“We use it for the toilet cisterns and washing machine,” said Cleary, who has found that the tank provides four to five days worth of water: “A four day dry spell means it goes over to the mains again.”
Cahill explained to Construct Ireland: “There is a 750 millimetre vertical pump that seeps it at a steady pressure of 30psi, or two and half bars in metric terms. If it’s dry, on the rare, rare occasion [in Ireland] the flow switch brings in the mains water.”
In addition, as an extra touch, as many materials used on the house’s interior as possible are salvaged or recycled. Bamboo work tops were specified in the kitchen, salvaged timber flooring, originally from a Dominican sports hall, and the sink and bath in the bathroom were salvaged – an approach also applied to the existing resources within the house. “The old doors were much nicer than anything we could get new, so we stripped them and kept them”, said Cleary. A-rated appliances were chosen in the kitchen, and cold cathode spotlighting has been used as an alternative to CFLs throughout.
The fabric, heating and lighting improvement measures have had a significant impact on the energy efficiency and notional Building Energy Rating (BER) of the house – the house cannot have an official rating, given that BERs are not available for existing dwellings until January 2009. The notional BER marginally exceeds the newest 2007 Part-L building regulations, rating at the upper end of the B1 band at approximately 80-85 kilowatt hours per metre squared, per annum – close to an A3 rating. In fact, the addition of on-site micro-generation of renewable energy would easily lift the house to an A-rating.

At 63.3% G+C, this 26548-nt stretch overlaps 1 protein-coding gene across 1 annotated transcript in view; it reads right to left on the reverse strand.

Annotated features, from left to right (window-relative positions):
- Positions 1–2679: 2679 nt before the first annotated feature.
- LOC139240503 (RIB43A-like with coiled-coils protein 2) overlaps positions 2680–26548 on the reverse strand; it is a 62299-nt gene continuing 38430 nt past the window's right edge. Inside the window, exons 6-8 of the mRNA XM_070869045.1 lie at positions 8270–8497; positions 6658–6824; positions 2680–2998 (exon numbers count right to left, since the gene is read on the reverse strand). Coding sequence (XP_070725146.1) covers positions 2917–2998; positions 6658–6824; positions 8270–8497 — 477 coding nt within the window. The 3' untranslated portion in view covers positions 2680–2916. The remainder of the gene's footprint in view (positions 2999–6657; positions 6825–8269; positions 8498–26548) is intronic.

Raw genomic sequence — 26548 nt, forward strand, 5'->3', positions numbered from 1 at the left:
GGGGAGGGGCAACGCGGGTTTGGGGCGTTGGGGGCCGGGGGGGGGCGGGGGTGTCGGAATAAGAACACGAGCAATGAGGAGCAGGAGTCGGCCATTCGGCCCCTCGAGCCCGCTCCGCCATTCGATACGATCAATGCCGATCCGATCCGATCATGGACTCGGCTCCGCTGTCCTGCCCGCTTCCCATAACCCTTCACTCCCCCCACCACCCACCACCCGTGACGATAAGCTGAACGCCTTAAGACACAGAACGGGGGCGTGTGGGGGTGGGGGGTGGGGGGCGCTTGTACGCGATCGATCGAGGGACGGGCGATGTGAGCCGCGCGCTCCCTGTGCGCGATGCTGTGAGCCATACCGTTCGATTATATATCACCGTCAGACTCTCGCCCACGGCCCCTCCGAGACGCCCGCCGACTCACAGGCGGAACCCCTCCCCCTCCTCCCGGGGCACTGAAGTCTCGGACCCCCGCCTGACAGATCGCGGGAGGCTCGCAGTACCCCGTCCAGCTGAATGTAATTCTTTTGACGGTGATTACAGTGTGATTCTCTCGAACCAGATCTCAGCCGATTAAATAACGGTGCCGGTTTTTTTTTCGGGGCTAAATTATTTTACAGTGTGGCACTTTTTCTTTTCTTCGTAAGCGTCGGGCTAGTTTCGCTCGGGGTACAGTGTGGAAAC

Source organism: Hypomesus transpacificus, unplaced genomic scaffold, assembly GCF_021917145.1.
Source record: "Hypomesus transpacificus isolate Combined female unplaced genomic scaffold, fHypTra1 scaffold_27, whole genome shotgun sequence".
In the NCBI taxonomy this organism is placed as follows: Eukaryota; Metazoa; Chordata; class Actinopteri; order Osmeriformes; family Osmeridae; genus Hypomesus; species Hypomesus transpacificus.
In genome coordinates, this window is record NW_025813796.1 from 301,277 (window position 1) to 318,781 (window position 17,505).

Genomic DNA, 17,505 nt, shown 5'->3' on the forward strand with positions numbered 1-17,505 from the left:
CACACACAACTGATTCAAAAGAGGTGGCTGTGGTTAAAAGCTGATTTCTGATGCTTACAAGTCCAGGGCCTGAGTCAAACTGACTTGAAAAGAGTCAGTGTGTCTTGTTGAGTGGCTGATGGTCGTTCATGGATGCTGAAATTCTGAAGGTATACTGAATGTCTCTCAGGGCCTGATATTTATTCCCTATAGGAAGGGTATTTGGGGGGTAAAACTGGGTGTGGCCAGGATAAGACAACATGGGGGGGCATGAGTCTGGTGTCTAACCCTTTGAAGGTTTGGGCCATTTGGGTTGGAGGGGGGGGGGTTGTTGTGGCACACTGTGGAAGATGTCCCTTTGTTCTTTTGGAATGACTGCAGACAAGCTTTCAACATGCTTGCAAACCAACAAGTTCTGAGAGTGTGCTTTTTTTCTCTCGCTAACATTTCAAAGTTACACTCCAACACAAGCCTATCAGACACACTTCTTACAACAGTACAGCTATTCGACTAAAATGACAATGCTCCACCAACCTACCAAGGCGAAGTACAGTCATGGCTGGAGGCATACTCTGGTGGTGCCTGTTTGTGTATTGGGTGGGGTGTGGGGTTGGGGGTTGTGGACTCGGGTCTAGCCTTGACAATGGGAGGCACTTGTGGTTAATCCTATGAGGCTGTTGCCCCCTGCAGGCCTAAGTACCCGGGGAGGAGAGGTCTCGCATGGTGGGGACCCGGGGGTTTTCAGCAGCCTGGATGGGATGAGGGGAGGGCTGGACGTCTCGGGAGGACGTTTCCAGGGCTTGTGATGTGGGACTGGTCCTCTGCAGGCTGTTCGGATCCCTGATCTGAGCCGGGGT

The question is: was it worth it? In practical terms, yes. Clearly has a larger, more comfortable and energy efficient home that costs less to run – a recent electricity bill, for example, came in at just e33 for two months. Cleary herself estimated in her column in the Sunday Business Post that the house is at least 40 per cent more efficient than most of the 500,000 new houses and apartments built in Ireland in the last decade. She also made a rough calculation that, “this house will use around e900 of gas and electricity every year, a saving of some e800 annually on typical heating and running costs.”
Virtually the entire south-facing rear wall on the ground floor is made up of double double-glazed units
In investment terms, it’s harder to say. Cleary has no intention of moving and it is currently difficult to discern if people will pay a premium for a house with a good BER in today’s volatile market: “When the energy ratings come in from January next year we’ll find out,” she said.
“Right now it’s hard to know if people will be willing to pay more for an energy efficient house – people are more likely to be wowed by a granite work-top. People are coming round to [energy efficiency] but it’s still seen as a bit of a woolly jumper thing.”
A woolly jumper thing it may be, but when the winter chill settles in Cleary and her family are unlikely to have to ‘put on another jumper’ as the old dictum goes.
Selected project details
Architect: Melted Snow Architects
Main contractor: McGlynn Construction
Sustainability consultant: BESRaC
Triple-glazed windows and doors: NorDan , via the Dublin Door Store
Heat recovery ventilation: ProAir
Solar Panels: Alternative Energy Ireland
Air-tightness system: Pro Clima from Ecological Building Systems
Floor, roof and external insulation: Kingspan
Rainwater harvesting: Molloy Precast
Kitchen and appliances: Delgrey Kitchens